When India first went into Covid-19 lockdown during the sweltering summer of 2020, millions of children in rural areas found themselves without access to basic education. But deep in the drought-stricken district of Satara in the central Indian state of Maharashtra, young kids huddled around the radio sets in their homes for an hour every morning and evening. They were listening to their own teachers on programs based on their school syllabi.
This public education effort was one of several community service initiatives from Mann Deshi Tarang Vahini, a community radio station broadcasting in the region since November 2008. Though the station started with the aim of sharing the success stories of women entrepreneurs from its parent organization, the NGO Mann Deshi Foundation, it has since assumed a wide range of roles.
Because it predates television and the internet and remains far more affordable than any other medium, radio has traditionally been a primary and credible source of news for millions of people in India. A 2018 Nielsen research report found that radio was India’s second-most accessed medium, after television.
Mann Deshi represents a kind of radio that has been quietly flourishing — and enriching locals’ lives — in various corners of the country: community radio. While the government-owned All India Radio often aligns itself with the political agenda of the ruling party and commercial FM radio stations focus on entertainment and bottom lines, community radio stations bridge the information gap between urban and rural audiences.
Often operated out of small rooms with basic infrastructure and a minimal, multitasking staff, these stations transmit information both relevant and important to their audiences in rural India.
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Vinod Pavarala, senior professor of communication and UNESCO chair on community media at the University of Hyderabad, says community radio came into being in India to address what he calls “voice poverty” among people living on the margins, such as the urban and rural poor, including Adivasi and Dalit folks (those from tribal communities and those historically persecuted as “untouchables” respectively).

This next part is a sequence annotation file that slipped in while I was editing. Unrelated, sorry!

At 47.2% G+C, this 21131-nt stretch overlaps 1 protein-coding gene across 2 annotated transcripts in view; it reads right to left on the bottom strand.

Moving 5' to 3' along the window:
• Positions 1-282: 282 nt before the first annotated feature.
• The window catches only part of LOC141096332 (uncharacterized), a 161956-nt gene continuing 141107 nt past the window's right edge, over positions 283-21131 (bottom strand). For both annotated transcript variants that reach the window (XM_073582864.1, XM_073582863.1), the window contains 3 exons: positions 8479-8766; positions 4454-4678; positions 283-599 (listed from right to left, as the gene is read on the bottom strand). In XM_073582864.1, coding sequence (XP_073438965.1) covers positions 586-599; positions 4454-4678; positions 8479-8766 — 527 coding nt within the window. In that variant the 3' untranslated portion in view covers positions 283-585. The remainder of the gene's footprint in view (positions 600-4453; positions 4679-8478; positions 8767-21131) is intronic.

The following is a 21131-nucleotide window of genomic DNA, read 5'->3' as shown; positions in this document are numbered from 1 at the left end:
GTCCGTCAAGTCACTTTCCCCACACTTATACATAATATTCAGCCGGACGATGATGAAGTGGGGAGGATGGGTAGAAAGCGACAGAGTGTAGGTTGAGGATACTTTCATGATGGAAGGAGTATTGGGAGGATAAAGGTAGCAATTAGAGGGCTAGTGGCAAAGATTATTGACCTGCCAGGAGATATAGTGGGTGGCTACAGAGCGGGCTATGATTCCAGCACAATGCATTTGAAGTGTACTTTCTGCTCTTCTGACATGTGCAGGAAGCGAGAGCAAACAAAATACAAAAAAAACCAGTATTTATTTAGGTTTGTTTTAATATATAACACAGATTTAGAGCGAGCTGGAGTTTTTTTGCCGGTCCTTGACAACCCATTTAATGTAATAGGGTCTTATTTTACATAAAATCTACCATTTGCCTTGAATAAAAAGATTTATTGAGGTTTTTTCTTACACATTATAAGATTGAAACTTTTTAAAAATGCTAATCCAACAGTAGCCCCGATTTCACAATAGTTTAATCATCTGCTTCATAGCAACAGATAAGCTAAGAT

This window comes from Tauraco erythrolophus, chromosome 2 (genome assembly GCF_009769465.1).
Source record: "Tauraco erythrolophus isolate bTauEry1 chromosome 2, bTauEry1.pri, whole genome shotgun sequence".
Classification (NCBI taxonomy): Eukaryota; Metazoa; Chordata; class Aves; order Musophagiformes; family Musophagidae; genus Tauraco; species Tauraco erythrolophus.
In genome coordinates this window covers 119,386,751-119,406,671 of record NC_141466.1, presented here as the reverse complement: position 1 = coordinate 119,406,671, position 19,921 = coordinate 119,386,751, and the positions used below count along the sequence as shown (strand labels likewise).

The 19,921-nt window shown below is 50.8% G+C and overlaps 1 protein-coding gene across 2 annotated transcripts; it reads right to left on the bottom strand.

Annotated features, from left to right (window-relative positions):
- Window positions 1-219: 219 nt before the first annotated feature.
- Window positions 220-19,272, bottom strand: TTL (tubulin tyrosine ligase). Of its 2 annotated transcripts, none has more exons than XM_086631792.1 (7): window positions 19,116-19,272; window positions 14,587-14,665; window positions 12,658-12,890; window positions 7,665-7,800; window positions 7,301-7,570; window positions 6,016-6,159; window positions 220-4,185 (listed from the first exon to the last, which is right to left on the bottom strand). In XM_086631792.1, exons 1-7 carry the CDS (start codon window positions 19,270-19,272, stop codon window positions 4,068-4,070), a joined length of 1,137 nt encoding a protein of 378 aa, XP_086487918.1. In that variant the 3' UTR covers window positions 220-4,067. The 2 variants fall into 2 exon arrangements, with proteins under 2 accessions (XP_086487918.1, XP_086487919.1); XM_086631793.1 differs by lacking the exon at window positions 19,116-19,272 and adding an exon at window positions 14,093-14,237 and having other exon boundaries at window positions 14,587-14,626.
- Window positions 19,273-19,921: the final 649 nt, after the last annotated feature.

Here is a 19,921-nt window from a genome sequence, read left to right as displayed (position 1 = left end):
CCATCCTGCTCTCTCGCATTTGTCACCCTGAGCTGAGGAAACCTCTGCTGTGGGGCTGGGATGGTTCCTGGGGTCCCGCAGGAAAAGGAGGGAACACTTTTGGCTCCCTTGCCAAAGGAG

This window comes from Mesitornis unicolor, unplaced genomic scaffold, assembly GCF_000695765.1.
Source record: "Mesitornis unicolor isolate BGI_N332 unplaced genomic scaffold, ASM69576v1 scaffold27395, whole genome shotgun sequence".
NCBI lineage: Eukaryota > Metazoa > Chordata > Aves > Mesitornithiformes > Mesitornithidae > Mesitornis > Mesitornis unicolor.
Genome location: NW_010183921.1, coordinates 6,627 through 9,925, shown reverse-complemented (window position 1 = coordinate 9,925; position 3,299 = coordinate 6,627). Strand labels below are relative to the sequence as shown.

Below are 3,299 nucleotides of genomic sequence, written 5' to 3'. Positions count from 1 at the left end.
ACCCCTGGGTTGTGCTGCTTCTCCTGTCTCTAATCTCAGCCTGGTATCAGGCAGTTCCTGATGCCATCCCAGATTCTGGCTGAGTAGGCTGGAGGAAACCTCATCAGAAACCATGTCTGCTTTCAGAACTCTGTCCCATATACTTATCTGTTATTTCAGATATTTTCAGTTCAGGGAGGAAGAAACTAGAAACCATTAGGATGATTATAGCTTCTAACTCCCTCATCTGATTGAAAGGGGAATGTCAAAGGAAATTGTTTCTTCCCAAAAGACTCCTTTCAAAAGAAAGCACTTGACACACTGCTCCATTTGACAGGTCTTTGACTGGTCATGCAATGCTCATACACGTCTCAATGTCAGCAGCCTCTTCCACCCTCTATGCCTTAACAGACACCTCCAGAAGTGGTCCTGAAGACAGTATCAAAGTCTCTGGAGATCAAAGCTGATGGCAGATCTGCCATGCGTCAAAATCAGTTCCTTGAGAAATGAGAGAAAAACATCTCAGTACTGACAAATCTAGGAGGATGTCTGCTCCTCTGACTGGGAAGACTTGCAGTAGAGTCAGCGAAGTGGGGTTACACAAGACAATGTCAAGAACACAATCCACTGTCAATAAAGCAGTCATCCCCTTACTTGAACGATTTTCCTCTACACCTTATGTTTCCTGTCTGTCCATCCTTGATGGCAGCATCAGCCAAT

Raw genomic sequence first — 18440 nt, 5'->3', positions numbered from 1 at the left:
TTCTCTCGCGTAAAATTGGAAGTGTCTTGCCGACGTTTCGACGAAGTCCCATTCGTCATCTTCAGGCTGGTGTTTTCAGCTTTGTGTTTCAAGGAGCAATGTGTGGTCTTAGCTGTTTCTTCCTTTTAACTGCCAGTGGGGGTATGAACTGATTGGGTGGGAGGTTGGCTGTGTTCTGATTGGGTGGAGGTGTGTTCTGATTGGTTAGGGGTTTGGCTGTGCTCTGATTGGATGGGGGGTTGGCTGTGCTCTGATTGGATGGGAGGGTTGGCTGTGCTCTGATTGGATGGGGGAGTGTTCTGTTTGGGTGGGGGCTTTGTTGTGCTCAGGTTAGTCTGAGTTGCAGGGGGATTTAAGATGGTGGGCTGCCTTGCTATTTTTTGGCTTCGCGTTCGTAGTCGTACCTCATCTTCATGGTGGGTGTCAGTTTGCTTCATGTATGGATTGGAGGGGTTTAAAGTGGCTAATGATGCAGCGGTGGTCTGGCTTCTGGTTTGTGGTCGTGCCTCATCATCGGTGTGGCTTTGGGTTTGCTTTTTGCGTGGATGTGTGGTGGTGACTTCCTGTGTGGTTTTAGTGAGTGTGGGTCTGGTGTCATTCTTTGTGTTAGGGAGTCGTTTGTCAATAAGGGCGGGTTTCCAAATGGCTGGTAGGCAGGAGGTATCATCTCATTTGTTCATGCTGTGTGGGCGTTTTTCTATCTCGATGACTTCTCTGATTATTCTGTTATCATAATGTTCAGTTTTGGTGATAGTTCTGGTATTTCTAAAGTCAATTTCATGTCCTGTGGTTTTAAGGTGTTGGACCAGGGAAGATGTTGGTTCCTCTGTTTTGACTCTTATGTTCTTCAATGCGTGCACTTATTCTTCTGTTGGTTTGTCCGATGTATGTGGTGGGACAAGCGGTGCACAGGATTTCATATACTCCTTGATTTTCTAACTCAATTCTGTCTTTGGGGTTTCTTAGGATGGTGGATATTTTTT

Fittingly, when the Indian government began to give out licenses to communities to set up their own radio stations in 2008, Sangam Radio was the first to go on air. Backed by the Deccan Development Society in the south Indian state of Telangana, the station made history by being run entirely by women from the oppressed Dalit community.
Fifteen years on, over 370 community radio stations operate in districts across the country, from Koraput in constantly flood-ravaged Odisha on the east coast to Banswara in drought-stricken Rajasthan in the west. The content is always in the regional dialect — rarely heard on mainstream media — such as Bundeli or Kutchi or Marwari. This is especially significant in a country with 22 official languages, where the patois changes every few miles.
Community radio stations narrowcast to specific groups, including farmers, fishermen, tribal groups, the physically challenged and the elderly. Each station is allocated a transmitter of 50 watts that covers up to 12 miles, which in India means dozens of villages, with thousands of listeners tuning in either on their radio sets or through phone apps. The listenership varies depending on density: while Kalanjiam Samuga Vanoli in Tamil Nadu, for instance, reaches nearly 90 villages and an audience of 110,000, Radio Bundelkhand in central India has more than 250,000 listeners spread over 150 villages.
In the last decade, these radio stations have proven particularly useful during crisis situations. When cyclone Fani hit Odisha in 2019, Radio Surabhi issued warnings and alerts, urging people in danger zones to evacuate and sharing information about shelters. And during the 2013 floods in the mountainous north Indian state of Uttarakhand, three such stations set up free systems for people to call in for help and communicate with their families through broadcast calls.